In the United Kingdom, the National Institute for Health and Care has just published “an end of life guide”. The concept of “palliative care” was created in this country (where euthanasia is prohibited) “following the work of pioneer, Cicely Saunders (1918-2005)” (see Death of the pioneer of palliative care). Palliative care seeks to alleviate “overall suffering”, i.e. physical as well as mental and spiritual suffering. This concept was then developed right across the globe (seeAnne-Marie Trébulle: “Let’s learn to alleviate suffering before taking extreme solutions”).
Two hundred thousand (200,000) terminally ill patients are currently being cared for in British palliative care institutions and “approximately 125,000 people volunteer their services in these hospices.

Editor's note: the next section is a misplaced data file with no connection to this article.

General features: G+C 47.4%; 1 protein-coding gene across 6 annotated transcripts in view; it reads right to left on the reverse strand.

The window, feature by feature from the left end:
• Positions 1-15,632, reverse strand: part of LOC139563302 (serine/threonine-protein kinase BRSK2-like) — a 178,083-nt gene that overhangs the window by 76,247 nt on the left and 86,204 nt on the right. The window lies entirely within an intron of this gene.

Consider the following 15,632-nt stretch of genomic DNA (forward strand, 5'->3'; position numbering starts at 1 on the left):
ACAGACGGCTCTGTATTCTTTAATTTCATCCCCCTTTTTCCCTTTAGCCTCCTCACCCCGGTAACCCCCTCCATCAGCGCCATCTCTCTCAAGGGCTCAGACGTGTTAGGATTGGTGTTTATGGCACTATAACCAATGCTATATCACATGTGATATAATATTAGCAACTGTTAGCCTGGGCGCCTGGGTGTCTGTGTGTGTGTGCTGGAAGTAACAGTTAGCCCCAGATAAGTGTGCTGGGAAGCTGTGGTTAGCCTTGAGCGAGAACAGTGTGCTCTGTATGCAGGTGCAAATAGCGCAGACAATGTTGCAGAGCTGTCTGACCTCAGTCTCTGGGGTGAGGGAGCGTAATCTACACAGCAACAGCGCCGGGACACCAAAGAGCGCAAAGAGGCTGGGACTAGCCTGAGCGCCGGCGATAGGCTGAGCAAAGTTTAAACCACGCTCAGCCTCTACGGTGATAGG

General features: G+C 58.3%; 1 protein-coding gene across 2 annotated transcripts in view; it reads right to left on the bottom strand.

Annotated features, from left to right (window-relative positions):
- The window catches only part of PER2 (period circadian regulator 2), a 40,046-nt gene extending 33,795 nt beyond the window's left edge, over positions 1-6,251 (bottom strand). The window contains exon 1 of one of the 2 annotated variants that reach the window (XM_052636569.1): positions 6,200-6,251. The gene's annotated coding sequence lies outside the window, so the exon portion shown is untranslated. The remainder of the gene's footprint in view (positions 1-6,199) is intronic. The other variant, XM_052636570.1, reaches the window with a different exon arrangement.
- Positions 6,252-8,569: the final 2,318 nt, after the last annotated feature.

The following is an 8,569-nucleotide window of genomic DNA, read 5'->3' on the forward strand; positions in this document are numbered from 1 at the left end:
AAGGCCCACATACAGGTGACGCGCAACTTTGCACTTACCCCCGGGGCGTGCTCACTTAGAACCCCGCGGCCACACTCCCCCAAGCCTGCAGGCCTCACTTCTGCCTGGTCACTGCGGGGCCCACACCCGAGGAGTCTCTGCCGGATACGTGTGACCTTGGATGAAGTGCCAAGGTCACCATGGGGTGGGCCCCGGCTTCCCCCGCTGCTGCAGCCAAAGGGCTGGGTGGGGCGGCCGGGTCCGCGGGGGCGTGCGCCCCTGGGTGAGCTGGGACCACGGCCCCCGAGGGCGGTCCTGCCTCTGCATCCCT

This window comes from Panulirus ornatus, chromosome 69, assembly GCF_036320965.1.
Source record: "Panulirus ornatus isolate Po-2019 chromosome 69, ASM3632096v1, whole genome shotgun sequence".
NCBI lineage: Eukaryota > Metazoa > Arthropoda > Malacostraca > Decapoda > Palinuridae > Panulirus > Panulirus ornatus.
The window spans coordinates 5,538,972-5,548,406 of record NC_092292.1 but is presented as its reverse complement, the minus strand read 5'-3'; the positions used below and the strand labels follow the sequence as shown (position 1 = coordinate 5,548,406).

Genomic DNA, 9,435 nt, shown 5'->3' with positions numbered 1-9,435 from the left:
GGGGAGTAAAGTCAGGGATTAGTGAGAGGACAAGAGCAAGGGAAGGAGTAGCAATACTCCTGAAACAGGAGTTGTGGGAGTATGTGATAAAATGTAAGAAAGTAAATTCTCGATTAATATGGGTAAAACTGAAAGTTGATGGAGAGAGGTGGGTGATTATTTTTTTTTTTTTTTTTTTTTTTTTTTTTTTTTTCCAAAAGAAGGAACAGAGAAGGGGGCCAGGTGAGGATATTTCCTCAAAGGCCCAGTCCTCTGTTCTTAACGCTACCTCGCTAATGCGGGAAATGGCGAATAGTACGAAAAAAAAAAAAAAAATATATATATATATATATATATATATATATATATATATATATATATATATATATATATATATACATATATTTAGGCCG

The Catholic Bishops of England and Wales have welcomed the publication of the national guide because “it includes the spiritual or religious needs of the dying person” and “explicitly recognises that truly personalised care only happens when we ask people about their cultural, social, spiritual and religious preferences”. They see it as “an important victory for the diversity of their nation and for person-centred support”. Monsignor John Sherrington, auxiliary bishop of Westminster, has also expressed a desire for society “to be better at discussing death, and the spiritual and other issues which arise for the dying person and their loved ones”.